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Thursday, December 9, 2021

Central Banks Struggle to Fix Rate Hikes as Inflation Remains High

The crunch in the supply chain affected by covid lockdowns has pushed the global economy’s inflation at a rate faster than expected. This has put the Central Banks into a dilemma whether to raise interest rates or not.   

As per Bloomberg news, Central Banks may be forced to respond even if it remains to be seen how much imbalance they can fix, which currently seems to be beyond tier control.

The resurgence in demand after the opening up post lockdown may have driven the inflation through the supplies are choked at ports jammed due to shortage of workers and materials. 

Rising interest rates can help offset inflation, but the demand looks a little tempered despite the supply bottlenecks. If the rides return to normal as shortages are expected to ease, the Central Banks could find themselves in a tight corner. 

If the Central Banks still hold back and the supply crisis continues, the inflation is expected to go up further, prompting the employers to push up wages and companies to increase prices. In such a scenario central bank may be forced to hit the brakes. 

As per Bloomberg Television, the senior economic advisor of HSBC Holdings, Stephen King, said, “Right now, it is challenging to balance the demand and supply drivers”. Most Central Banks will admit, though privately, “why the inflation is much higher than it was expected“. 

Time to act 

As per JP Morgan Chase and Co, consumer prices have risen by 4%+ in the last 12 months globally. Inflation beyond food and energy has been at its highest in the past decade. 

Bank of England’s Governor Andrew Bailey has warned that Central Banks will have to act, given that his own Bank of England target of inflation exceeded by double in 2021. 

Still, he highlights that there is a limit to what Central Banks can achieve.   

Traders speculate that the Bank of England will raise its key lending rates by 0.5 % by the end of 2021. This would place them alongside New Zealand and Norway, which has increased borrowing costs as a smaller developed economy during the pandemic.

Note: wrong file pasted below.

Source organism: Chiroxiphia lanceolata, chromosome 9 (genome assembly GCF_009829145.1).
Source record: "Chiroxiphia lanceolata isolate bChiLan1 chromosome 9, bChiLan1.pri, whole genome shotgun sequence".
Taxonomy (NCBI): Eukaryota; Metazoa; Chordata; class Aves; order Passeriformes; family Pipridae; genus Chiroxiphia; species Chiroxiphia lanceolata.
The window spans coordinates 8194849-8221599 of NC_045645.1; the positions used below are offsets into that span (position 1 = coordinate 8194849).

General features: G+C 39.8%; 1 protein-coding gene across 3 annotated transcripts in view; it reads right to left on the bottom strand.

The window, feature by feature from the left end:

The federal reserves of the US are not expected to join the club soon, but they are poised to do so next month as they have to narrow its $120 billion asset purchase program every month. Jeremy Powell, Chair of Federal reserves, feels that the asset purchase program is not linked to the interest rate hikes. The other policymakers are clamoring for ending bond purchases so that there is some scope to boost interest rates next year.  

The federal reserve feels that the factors which have led to increased inflation are due to temporary factors. The September meeting saw them tilt the risk towards the upside. Investors are, however, gearing up for a quarter-point increase in two tranches next year.  

PGIM Fixed Income’s multi-sector and strategy Head, Greg Peters, is skeptical about how much the interest raise can counter the inflation rise, considering the supply chain bottlenecks. He told Bloomberg Television that he is not convinced that the Federal reserve can control these issues. He questions how the federal can fix inflation or supply chain issues just by raising the interest rates. This move can crush the labor market, feels Greg Peters.

The European Central Bank (ECB) is counting on its previous experience in 2008 and 2011 when it overreacted and raised the rates.  

They ultimately had to do an about turn as the economy slowed down then. The president of the ECB said that the inflation spike is not expected to last.  

This view was also shared by Yi Gang, Governor of the Bank of China. The production-led price inflation which has hit a high over the last 25 years, will mellow down by the end of 2021. The IMF said that inflation pressure in advanced economies will unwind in 2022.   

Business leaders are, however, warning that the inflation pressure will continue. The shortage of semiconductors supply has made Royal Philips NV revise and lower its growth, and earnings sales are affected. CEO Frans Van Houten feels that though inflation will subside, the human resource cost will remain high. 

Neil Dutta of Renaissance Macro Research says that if supply disruptions and strong demand continue, the central bank will face more risk. 

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Josie Patra
Josie Patra is a veteran writer with 21 years of experience. She comes with multiple degrees in literature, computer applications, multimedia design, and management. She delves into a plethora of niches and offers expert guidance on finances, stock market, budgeting, marketing strategies, and such other domains. Josie has also authored books on management, productivity, and digital marketing strategies.

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Business Upside eMagazine
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